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In the ongoing quest to comprehend the far-reaching consequences of automotive pollution, scientists at the University of Plymouth are performing new research on the topic, and have dedicated over two decades to meticulously investigating the presence and repercussions of tire wear particles in the UK’s rivers and coastlines.

  • University of Plymouth’s research sheds light on the prevalence and potential threats of tire particles in the UK’s rivers and coastlines.
  • Recent findings highlight vehicle tire wear as a significant source of microplastics in the ocean, prompting collaborative efforts to quantify, track, and mitigate this environmental concern.

These particles, often invisible to the naked eye, are a byproduct of normal tyre use. As vehicles travel on the roads, the tyres gradually wear down, releasing minute particles that can find their way into the environment. This ongoing research is led by the University’s International Marine Litter Research Unit, which has been studying the presence of microplastics in the ocean since 2004. In addition to examining the abundance of tyre particles, the scientists are also delving into the toxicology of the rubber used in tyres and its potential impact on human health.

Possible solutions

Addressing the issue of tyre particles is complex. It is not practical to stop using tyres altogether, as they are a cornerstone of modern transportation. However, efforts can be made to reduce wear by maintaining proper tyre inflation and adopting driving habits that minimize particle generation.

Changes in tyre design may also be necessary to help mitigate the release of particles into the environment. This could involve the development of new materials or tyre structures that wear down less or in a way that doesn’t contribute to microplastic pollution.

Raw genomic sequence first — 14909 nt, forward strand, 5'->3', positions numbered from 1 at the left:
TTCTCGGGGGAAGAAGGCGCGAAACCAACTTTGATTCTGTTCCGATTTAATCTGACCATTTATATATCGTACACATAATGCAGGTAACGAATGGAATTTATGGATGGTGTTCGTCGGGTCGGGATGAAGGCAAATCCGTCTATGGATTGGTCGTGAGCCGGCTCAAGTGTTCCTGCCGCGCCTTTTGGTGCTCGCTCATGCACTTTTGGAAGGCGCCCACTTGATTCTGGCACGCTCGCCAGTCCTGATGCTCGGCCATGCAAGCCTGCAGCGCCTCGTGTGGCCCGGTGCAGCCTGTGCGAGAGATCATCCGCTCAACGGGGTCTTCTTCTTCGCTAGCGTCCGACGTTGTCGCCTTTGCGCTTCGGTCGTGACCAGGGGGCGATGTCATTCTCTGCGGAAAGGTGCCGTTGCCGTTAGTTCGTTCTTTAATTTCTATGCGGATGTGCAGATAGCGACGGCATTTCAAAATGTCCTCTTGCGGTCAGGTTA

Alternatives to traditional rubber

One promising avenue for reducing the environmental impact of tires is the development and utilization of sustainable materials. Researchers have been exploring alternatives to traditional rubber compounds, and one noteworthy option is the integration of bio-based materials. For example, reseachers have investigated lignin, a natural polymer derived from wood, in tire manufacturing.

Lignin-based tire compounds have demonstrated impressive wear resistance and durability properties, potentially extending tire lifespan and reducing the shedding of harmful particles into the environment. This sustainable approach not only decreases the reliance on petroleum-based resources but also minimizes the ecological footprint associated with tire production and disposal. As the tire industry continues to innovate, such bio-based materials offer a promising pathway to creating more environmentally friendly and sustainable tires while addressing the pressing issue of tire wear particle pollution.